“I thought [the scrimmage] would be a good one in some way shape or form. How it played out after that, to try to replicate getting back into game mode, getting to the rink, morning skate, video, whatever, rest in the afternoon and come to the rink. That’s a risk. I said it at the time that there’s always a risk involved. There’s a risk in practicing at 11:00 on, that was a Thursday, I believe, Thursday morning,” said Bruce Cassidy. “We’re going to have some battle drills. I don’t think you can go 10 days without some level of battle. You’d hope the players are smart enough to keep the battle...avoid contact from behind, all of the things where guys get hurt.

“I don’t have a regret [about the scrimmage], to be honest with you. Our job was to be ready for Game One. I felt we were. We got to our game in the second period. We won the game. We wanted to make sure we didn’t get behind in the series, take us a couple games to catch up. I don’t know. Only Brad can tell you how much it bothered him. At the end of the day, I didn’t think that week had a big factor in the playoffs. Had we started slow or got out of the gate and got up two, three, nothing, you can point to either way. But, it’s 1-1 after two, so probably wasn’t a big factor what we did at all that week. It’s more what happened later in the series.”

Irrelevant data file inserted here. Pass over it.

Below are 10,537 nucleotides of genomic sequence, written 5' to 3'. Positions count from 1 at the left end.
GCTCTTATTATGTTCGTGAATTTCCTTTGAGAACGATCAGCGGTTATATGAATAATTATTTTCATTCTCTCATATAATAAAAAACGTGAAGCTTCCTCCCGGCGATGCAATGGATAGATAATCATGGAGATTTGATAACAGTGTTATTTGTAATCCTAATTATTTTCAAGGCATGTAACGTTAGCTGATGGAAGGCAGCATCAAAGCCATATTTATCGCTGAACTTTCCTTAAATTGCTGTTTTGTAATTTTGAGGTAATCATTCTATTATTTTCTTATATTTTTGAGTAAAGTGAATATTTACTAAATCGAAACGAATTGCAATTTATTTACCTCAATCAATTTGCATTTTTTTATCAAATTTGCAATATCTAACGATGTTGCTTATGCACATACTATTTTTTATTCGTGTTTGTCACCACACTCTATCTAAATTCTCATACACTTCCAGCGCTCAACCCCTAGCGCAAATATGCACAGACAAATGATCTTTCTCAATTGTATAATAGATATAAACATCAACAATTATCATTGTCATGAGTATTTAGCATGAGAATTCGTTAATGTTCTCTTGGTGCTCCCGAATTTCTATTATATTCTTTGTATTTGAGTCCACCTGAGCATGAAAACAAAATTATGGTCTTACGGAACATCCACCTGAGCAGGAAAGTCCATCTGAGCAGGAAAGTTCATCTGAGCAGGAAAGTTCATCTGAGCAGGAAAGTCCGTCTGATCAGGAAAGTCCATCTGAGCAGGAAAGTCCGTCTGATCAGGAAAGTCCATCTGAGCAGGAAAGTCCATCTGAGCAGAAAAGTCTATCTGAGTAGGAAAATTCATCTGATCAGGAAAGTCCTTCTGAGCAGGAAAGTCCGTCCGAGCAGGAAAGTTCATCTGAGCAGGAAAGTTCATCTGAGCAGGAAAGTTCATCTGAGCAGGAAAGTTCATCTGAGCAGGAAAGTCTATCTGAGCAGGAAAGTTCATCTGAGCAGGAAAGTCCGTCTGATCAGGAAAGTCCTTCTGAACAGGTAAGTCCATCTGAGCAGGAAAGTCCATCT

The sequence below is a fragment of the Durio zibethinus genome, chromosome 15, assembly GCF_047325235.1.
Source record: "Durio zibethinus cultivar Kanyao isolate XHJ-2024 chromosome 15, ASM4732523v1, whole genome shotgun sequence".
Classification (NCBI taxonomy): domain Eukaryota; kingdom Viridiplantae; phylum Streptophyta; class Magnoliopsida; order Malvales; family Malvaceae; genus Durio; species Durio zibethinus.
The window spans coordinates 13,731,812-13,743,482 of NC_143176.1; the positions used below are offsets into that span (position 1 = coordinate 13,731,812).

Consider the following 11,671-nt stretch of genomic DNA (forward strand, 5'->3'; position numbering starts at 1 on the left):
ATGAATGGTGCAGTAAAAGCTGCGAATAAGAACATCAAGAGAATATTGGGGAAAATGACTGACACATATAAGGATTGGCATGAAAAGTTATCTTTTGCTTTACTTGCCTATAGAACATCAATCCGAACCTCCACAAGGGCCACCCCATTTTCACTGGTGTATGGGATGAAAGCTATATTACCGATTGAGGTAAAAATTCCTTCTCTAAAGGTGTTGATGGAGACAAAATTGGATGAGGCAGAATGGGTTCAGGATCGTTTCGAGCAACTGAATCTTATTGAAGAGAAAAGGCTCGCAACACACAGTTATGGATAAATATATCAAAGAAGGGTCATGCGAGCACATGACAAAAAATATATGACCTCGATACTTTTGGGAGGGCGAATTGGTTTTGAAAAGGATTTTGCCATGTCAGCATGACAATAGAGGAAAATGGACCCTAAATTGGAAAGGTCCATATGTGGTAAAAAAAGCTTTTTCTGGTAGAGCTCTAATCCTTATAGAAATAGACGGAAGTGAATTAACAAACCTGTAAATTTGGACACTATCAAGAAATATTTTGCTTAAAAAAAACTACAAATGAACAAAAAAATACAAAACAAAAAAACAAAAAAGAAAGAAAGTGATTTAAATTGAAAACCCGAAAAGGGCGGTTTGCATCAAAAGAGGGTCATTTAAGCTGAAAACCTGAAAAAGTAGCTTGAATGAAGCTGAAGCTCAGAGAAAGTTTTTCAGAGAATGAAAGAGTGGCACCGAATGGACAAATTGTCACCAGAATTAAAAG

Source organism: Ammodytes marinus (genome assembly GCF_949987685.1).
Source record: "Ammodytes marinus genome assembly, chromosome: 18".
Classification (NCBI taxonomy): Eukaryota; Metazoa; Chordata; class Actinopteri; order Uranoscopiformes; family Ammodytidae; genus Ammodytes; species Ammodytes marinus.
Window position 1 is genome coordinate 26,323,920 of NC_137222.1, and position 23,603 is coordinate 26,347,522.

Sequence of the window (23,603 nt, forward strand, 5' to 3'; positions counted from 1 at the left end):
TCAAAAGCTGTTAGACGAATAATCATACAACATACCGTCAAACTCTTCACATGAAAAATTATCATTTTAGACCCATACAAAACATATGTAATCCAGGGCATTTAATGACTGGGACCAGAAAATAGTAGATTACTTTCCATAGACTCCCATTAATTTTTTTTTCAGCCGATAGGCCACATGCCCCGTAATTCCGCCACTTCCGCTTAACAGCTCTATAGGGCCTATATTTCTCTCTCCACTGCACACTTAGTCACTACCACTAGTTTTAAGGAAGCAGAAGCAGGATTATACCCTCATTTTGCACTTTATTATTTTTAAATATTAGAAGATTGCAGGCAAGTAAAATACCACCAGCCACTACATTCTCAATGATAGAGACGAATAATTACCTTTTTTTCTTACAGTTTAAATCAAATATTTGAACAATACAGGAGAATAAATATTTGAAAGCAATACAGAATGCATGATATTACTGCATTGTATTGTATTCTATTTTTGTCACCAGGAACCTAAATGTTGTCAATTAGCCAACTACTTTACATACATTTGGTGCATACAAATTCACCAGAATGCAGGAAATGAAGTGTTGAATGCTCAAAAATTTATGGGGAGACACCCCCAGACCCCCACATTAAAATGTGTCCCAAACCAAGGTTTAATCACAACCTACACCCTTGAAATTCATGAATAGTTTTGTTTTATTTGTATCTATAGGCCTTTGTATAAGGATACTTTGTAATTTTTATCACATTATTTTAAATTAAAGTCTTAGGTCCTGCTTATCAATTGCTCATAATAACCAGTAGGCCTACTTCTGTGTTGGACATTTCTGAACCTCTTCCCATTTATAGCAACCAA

It’s certainly true that the latter games of the series were where the Stanley Cup Final was won and lost, but through beginning to end in the series it never felt like Marchand was his normal self against the Blues. It’s true that he could have been just as easily hurt during a morning practice rather than an evening scrimmage, but that’s not how it played out for a Bruins team that came up a little bit short when it mattered most last week.